No matter how well integrated Sales and Marketing are in an organization you’ll probably still find the typical complaints from both sides. Sales will say that Marketing isn’t close enough to the business and doesn’t really understand what sales does/needs/wants. “Marketing never seems to be working on anything I need,” or “I don’t know what they do in that ivory tower but I wish they’d do this.” 

On the other side of the fence, Marketing is saying, “Sales doesn’t pay attention to any of the programs/tools/information that we put out there for them. They don’t listen and ask the same questions over and over. They don’t follow up on leads.  They don’t understand that there is a bigger picture and everything marketing does isn’t for the short-term sale.” 

Both sides hit on some truths; neither side is wrong.

I’ve spent my career on the Marketing side of the fence and I take no offense to the criticisms Sales typically has for Marketing in general. Much has been written and talked about when it comes to building bridges between Sales and Marketing and the closer the two are in alignment the more effective an organization will be at realizing revenue and profits. I’m not going to layout how the two can be brought together but rather offer some practical advice to Sales on how to get what you want out of Marketing.

Recently I overheard a sales person approach a member of our marketing department. He came to say that he wished our new collateral piece contained x, y & z. He then asked why we couldn’t advertise in a publication important to his customer and then he relayed a request from a customer for a tailored presentation on our services. The presentation was a legitimate request but it was met with lukewarm enthusiasm. I’m sure the marketing person had just heard what sounded like a litany of complaints about the things they had worked on.  Perhaps valid complaints, but definitely delivered in a negative way.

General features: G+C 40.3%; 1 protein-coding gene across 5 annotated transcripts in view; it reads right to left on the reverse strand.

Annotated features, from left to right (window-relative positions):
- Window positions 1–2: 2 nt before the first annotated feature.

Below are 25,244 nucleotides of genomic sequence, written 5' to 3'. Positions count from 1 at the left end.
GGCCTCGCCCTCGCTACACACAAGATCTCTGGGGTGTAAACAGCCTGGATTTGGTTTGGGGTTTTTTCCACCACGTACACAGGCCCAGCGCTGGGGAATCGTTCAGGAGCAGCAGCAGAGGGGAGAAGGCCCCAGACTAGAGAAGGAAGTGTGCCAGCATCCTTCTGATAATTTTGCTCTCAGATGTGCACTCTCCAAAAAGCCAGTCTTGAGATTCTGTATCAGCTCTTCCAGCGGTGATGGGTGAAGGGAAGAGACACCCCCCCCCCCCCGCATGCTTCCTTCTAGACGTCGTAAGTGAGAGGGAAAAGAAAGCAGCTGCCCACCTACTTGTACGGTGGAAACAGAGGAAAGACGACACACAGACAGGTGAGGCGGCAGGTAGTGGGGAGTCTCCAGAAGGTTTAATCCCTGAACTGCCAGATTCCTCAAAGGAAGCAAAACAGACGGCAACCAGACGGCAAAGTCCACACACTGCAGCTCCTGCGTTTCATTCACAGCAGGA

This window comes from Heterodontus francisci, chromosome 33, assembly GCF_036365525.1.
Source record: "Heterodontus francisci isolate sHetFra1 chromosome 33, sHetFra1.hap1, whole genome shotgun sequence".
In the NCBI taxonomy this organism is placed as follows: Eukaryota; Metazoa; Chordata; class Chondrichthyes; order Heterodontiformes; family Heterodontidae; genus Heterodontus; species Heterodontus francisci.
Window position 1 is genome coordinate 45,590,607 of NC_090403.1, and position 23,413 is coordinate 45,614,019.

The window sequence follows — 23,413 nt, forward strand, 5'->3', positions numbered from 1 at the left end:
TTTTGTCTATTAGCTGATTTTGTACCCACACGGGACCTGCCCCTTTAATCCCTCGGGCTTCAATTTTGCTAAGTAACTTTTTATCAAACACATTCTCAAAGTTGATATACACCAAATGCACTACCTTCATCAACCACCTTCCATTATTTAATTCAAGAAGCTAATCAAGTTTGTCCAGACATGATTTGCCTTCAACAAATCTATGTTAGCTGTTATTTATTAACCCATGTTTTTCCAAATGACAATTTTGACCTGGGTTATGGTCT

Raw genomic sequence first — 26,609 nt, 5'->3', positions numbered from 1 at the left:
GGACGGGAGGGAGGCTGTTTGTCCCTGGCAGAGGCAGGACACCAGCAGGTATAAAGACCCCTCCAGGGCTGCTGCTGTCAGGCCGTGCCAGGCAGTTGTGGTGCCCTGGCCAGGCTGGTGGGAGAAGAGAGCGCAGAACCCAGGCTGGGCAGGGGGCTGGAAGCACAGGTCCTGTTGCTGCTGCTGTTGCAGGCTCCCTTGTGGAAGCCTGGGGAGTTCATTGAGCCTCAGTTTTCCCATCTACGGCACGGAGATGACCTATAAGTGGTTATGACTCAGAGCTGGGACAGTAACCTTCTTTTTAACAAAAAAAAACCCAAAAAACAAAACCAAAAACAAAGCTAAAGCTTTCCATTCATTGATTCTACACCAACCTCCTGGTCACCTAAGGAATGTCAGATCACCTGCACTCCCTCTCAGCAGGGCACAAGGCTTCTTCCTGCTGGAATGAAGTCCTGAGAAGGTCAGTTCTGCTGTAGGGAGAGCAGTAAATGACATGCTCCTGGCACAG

This isn’t the first time I’ve experienced this. Sales can often just dump their frustrations, customer complaints and criticisms on Marketing. And I subscribe to the fact that Sales is Marketing’s customer so we need to take it, filter it and make sense of it. 

But it does strike me as odd that the very same people who can convince the most curmudgeon prospect to buy and who can take a customer on the verge of cancellation and upsell them, don’t use those same selling skills on their very own marketing folks. 

Everyone likes to be complimented. Everyone wants to feel important and believe that their contributions matter. Applying those same principles on your own marketing staff can yield dramatic results.  You may not get everything you want from Marketing, but you will get more cooperation, involvement and consideration.

I promise that I’ll write for the other side – How Marketing can better work with Sales.

2 comments

  1. If a company is large enough what about a training period for sales persons to spend some time in marketing and marketing persons to spend time in sales.

    I spent five years in sales before I got my MBA and then took a job for 18 months as a product marketing manager. That experience help significantly in my interface with marketing when I went back in the field as a district sales manager.It help me to guide my sales engineers in their interface with the factory to achieve their goals. I was even accused by other district sales managers of bribing the marketing people to get things accomplished.

    After years in field sales as a rep owner and then a regional sales manager I am now back in marketing as marketing manager and webmaster. The field sales experience gives me the insight into the tools and programs needed by our sales personnel and presented on the company’s website.

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  2. Sales and marketing are 2 very important pillars in a company. Whether or not they can work together depend to a great extend the passion and the “ownership sense” of the people carrying out the tasks of sales or marketing…after all it is getting in more customers to the company.. marketing is actually sale for tomorrow… it is certainly a good idea for cross functional training to get people to “feel” and “taste” the grass on the other side of the fence.

    it is “positive” for sales to fight marketing and don’t leave out the production people.. they fight marketing and sales too.

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